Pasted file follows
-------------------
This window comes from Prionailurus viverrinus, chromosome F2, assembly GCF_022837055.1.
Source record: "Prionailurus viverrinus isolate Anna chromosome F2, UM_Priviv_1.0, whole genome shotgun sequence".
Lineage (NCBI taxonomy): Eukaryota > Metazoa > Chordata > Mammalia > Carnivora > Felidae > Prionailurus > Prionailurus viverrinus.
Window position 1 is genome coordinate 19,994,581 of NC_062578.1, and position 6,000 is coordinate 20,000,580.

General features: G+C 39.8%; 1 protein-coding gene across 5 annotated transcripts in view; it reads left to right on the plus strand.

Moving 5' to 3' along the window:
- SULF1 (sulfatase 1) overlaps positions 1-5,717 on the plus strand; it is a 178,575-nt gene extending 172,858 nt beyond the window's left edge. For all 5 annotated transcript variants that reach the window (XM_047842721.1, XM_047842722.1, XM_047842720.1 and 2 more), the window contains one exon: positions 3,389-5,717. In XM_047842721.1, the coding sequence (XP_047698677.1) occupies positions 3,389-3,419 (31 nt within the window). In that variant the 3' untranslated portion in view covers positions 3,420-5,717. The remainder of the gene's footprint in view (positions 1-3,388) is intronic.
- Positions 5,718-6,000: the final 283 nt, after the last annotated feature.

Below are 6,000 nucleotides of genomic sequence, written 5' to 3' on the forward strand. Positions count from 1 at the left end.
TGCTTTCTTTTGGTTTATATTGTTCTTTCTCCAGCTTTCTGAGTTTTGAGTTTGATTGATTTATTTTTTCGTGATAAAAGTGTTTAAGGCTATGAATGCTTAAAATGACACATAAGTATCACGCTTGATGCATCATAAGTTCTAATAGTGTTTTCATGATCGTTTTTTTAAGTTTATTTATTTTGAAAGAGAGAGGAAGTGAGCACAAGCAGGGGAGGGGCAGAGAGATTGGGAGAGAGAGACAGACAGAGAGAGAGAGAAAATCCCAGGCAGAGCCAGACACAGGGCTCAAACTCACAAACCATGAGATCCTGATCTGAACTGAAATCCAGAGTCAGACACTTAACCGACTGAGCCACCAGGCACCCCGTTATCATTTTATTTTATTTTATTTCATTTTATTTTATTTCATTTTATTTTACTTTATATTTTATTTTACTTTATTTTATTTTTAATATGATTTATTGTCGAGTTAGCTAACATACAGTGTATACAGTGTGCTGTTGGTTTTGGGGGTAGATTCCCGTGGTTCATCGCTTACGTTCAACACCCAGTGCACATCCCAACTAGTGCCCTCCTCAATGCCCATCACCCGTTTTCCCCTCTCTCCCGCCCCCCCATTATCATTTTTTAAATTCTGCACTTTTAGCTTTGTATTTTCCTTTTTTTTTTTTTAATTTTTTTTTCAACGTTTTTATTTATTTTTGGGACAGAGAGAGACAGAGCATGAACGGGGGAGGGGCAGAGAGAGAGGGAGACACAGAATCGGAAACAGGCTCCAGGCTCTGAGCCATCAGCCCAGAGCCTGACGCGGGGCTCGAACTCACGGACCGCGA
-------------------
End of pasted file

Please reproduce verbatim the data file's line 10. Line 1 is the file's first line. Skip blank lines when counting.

TGCTTTCTTTTGGTTTATATTGTTCTTTCTCCAGCTTTCTGAGTTTTGAGTTTGATTGATTTATTTTTTCGTGATAAAAGTGTTTAAGGCTATGAATGCTTAAAATGACACATAAGTATCACGCTTGATGCATCATAAGTTCTAATAGTGTTTTCATGATCGTTTTTTTAAGTTTATTTATTTTGAAAGAGAGAGGAAGTGAGCACAAGCAGGGGAGGGGCAGAGAGATTGGGAGAGAGAGACAGACAGAGAGAGAGAGAAAATCCCAGGCAGAGCCAGACACAGGGCTCAAACTCACAAACCATGAGATCCTGATCTGAACTGAAATCCAGAGTCAGACACTTAACCGACTGAGCCACCAGGCACCCCGTTATCATTTTATTTTATTTTATTTCATTTTATTTTATTTCATTTTATTTTACTTTATATTTTATTTTACTTTATTTTATTTTTAATATGATTTATTGTCGAGTTAGCTAACATACAGTGTATACAGTGTGCTGTTGGTTTTGGGGGTAGATTCCCGTGGTTCATCGCTTACGTTCAACACCCAGTGCACATCCCAACTAGTGCCCTCCTCAATGCCCATCACCCGTTTTCCCCTCTCTCCCGCCCCCCCATTATCATTTTTTAAATTCTGCACTTTTAGCTTTGTATTTTCCTTTTTTTTTTTTTAATTTTTTTTTCAACGTTTTTATTTATTTTTGGGACAGAGAGAGACAGAGCATGAACGGGGGAGGGGCAGAGAGAGAGGGAGACACAGAATCGGAAACAGGCTCCAGGCTCTGAGCCATCAGCCCAGAGCCTGACGCGGGGCTCGAACTCACGGACCGCGA